In part 4 of Working with Flash 8 Masking, we'll show you how to convert a regular layer into a layer mask.
[ALTERNATE LINK]

Part 5: Working with Flash 8 Masking - Editing a Layer Mask


In part 5 of Working with Flash 8 Masking, we'll show you how to edit an already existing layer mask.
[ALTERNATE LINK]

Thursday, November 4, 2010

Flash ActionScript 3 Tutorials - Beginners

ActionScript is a programming language used to develop applications that will run on the Adobe Flash Player platform. In this page, you'll find a list of beginner's level ActionScript 3 tutorials that will help you understand how to use the ActionScript 3 language to add interactivity to your Flash movies. If you're a Flash designer or animator who is looking to expand your skills in Flash by learning ActionScript 3, I encourage you to browse through these articles, and hope that you will learn a few new things. The lessons are grouped into different categories, which include topics such as Flash AS3 Event Handling, Working with Sound in AS3, and Creating ActionScript 3 Preloaders to name a few. This page is also updated whenever new tutorials are available. And to provide a more hands-on approach to learning, some lessons come with exercise files as well, which you can download for free and work with as you read the articles. So if you're ready to learn ActionScript 3, start reading the lessons and get on track to becoming knowledgeable in this powerful programming language. Have fun learning ActionScript 3!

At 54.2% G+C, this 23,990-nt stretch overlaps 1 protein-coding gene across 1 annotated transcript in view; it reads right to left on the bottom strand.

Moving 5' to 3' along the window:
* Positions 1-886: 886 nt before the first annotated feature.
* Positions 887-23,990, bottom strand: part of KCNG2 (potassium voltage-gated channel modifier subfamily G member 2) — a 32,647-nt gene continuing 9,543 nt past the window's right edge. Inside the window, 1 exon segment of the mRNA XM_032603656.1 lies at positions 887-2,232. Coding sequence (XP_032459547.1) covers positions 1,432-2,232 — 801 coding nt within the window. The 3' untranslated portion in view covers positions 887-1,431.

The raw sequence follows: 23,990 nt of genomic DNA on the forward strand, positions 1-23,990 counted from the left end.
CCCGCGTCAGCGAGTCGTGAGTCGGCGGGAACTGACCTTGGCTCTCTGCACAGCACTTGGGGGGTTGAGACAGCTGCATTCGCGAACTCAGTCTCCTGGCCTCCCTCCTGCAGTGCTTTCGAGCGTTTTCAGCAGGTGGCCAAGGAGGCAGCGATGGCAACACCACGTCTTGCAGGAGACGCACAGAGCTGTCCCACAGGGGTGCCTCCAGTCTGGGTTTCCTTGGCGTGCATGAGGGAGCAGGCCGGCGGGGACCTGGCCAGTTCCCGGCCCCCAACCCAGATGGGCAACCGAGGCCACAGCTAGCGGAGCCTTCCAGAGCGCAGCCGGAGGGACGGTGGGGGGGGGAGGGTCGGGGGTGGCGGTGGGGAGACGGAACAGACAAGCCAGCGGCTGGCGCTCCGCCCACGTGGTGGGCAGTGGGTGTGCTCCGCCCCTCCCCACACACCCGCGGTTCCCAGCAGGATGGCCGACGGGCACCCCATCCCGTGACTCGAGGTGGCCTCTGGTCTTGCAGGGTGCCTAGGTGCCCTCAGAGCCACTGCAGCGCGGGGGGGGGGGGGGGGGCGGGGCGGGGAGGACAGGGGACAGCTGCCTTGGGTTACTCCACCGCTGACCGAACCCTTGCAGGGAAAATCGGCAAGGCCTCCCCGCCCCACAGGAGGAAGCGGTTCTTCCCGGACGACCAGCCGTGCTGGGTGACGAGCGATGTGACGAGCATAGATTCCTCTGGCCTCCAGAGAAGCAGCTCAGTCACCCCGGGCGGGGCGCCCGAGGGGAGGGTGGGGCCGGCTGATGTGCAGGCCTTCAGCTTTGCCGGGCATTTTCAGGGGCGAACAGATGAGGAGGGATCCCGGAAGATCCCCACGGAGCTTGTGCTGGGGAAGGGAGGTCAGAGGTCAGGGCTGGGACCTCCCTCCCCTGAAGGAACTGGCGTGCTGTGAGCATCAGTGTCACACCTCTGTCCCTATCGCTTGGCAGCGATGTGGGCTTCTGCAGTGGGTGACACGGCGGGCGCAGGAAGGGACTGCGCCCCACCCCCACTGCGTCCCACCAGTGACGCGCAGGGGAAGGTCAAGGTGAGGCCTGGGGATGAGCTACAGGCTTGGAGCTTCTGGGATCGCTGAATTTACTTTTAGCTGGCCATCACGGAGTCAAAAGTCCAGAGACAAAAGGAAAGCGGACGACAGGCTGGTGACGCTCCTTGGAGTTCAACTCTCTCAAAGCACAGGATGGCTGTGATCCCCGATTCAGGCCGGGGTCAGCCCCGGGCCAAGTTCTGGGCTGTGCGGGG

Introduction to AS3

Assigning Instance Names and Modifying some Movie Clip Properties in AS3
Introduction to Flash AS3 Variables
Expressions and Operators in ActionScript 3

Flash AS3 Events

Introduction to Flash AS3 Event Handling
How to Create an AS3 Event Listener
The AS3 Event Object
Using the AS3 EnterFrame Event to Create Coded Animation in Flash

Working with MovieClips

The AS3 'this' keyword and how to randomize the size of a MovieClip instance on the stage
Enabling Users to Drag and Drop MovieClips